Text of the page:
Friday, March 25, 2011

Choosing the Best Pet Food for Your Pet

By Valerie K. Kane, HSSV Volunteer

I recently blogged about how much my dog Tosha likes shopping at HSSV’s Whole Pets store. Unfortunately Tosha hasn't been shopping much recently. She had shoulder surgery two months ago and is still recovering. During her recovery, I've had to restrict her exercise. It’s a delicate balance, because less exercise might lead to weight gain, which would put unneeded pressure on her healing shoulder. I worried about whether I should put her on a different, leaner dog food during her recovery. But it had been years since I last changed her food. I wasn’t sure what to look for when choosing a dog food.

I decided to head over to Whole Pets and talk with store manager Robin Poncy. Before joining HSSV, Robin worked for Wellness pet food company, so she has a wealth of knowledge about pet food. She shared the following advice for those of us looking for a new pet food, whether you have a dog or cat.

Look Out for Fillers

Many pet foods contain ingredients like corn meal, wheat or rice hulls, or other grains which act as fillers. Fillers are used to increase the volume of the pet food or to bind the ingredients together, but they have little to no nutritive value. Watch out if these fillers are among the first ingredients listed on the package.

Pay Attention to Possible Allergies or Food Sensitivities

Some pets are allergic or sensitive to these typical fillers, causing problems like itchiness, flatulence and loose stools. Robin noted that whenever a customer comes to the store looking for a flea treatment, she always asks what food the pet is eating and if the customer actually saw any fleas. She’s found that itchiness is often caused by food sensitivities to various ingredients like fillers. So if you try a new pet food and notice some allergic reactions, try a food without fillers.

Check the Source of Protein

Another important factor in choosing a pet food is the kind of meat or protein used. While we might like to think that pet food only contains nice lean cuts of meat or chicken, often meat by products are used. These by products are animal parts that are not fit for human consumption, like various internal organs, connective tissue, bones, feathers, etc. At Whole Pets however Robin only stocks pet foods that use human grade ingredients, or in other words ingredients you and I could eat.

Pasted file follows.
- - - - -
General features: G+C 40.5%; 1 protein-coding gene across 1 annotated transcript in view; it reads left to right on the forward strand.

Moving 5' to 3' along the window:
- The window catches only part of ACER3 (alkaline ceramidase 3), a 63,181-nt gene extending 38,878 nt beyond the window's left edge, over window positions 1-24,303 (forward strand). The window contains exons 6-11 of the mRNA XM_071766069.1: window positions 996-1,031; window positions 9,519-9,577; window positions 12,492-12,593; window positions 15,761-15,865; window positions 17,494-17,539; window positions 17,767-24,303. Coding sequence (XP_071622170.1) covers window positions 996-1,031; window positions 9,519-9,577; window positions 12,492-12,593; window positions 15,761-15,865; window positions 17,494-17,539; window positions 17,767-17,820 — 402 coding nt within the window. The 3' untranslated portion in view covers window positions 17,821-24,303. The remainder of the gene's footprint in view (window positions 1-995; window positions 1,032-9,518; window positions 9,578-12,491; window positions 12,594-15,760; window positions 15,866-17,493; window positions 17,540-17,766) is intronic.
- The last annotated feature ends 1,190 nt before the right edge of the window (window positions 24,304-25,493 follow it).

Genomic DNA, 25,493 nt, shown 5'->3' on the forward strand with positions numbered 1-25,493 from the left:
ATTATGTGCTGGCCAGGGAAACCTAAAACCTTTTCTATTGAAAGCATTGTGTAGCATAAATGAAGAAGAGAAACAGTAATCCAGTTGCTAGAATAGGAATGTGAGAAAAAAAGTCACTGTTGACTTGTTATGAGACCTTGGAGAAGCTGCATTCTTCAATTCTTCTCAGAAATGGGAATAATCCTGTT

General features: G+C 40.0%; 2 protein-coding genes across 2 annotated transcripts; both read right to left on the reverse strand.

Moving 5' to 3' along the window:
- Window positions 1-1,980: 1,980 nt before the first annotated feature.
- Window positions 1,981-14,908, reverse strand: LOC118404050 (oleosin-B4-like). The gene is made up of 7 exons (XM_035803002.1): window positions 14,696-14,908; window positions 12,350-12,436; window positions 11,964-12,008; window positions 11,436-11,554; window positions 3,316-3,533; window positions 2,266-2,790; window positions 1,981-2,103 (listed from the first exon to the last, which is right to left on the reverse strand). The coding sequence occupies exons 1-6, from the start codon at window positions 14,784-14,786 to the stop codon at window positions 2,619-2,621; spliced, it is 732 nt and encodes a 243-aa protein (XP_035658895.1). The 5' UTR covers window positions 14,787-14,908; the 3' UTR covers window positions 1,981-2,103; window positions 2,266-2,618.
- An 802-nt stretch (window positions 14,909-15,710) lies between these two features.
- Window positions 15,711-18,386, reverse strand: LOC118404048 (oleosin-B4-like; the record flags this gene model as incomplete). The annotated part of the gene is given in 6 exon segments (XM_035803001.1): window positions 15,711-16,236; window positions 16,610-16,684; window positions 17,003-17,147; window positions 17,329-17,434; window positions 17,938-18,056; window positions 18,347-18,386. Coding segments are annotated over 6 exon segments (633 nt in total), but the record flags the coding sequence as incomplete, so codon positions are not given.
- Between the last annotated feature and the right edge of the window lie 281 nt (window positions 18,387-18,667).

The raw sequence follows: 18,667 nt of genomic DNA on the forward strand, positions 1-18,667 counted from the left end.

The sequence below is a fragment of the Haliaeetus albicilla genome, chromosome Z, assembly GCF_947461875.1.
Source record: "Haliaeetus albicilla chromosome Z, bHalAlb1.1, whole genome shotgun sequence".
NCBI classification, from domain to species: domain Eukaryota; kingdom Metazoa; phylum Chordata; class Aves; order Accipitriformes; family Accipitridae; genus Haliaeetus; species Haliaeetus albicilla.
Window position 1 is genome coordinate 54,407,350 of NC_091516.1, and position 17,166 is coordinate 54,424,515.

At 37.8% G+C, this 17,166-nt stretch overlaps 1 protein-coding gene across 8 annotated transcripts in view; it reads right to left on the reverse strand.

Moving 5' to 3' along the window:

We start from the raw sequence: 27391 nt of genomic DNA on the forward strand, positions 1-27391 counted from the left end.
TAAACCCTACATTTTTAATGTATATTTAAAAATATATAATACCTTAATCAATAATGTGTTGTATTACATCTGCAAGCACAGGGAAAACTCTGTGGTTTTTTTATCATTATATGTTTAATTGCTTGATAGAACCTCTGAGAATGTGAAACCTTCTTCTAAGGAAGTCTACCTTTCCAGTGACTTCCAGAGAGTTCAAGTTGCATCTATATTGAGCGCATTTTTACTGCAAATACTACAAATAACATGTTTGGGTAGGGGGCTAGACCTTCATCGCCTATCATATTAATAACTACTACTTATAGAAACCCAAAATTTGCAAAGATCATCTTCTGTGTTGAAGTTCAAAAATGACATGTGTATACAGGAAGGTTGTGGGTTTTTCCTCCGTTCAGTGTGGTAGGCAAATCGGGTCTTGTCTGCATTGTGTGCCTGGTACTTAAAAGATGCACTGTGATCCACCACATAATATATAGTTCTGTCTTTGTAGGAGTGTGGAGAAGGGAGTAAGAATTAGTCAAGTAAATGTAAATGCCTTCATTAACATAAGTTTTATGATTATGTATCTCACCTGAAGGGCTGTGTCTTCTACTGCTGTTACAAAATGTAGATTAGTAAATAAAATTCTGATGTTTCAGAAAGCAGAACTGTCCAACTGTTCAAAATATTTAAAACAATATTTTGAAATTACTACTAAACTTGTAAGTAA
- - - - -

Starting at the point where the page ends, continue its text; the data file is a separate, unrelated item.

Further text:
Compare the Costs per Serving

I’ve always assumed that “premium” foods are just going to cost a lot more. But if you only compare the price per bag, you may be fooled. For example, pet foods that contain a lot of filler make it look like you are getting more food for your money. But if you look at the serving sizes for these foods, you’ll find you have to feed much more food per meal than if you use a food that does not contain these fillers. So, Robin suggests comparing the costs per serving or per meal.

Tosha is now eating a weight management pet food, one of the brands that Robin stocks at Whole Pets of course. Her weight is stable and she’s recovering well from her surgery. She has even started physical therapy, which she enjoys partly because of all the yummy treats she gets--which leads me to the subject of my next blog post: selecting pet treats and even making your own treats, so stay tuned!

For more information about Whole Pets, including operating hours, see the Whole Pets homepage.

To keep up-to-date on pet food recalls, bookmark the Pet Food Safety page from the Humane Society of the United States.

1 comment:

  1. I think as a dog owner choosing right food for your dog is one of the most important part of taking care of your dog. i like the points you made like, the amount protein is good for dog.
    pet care safe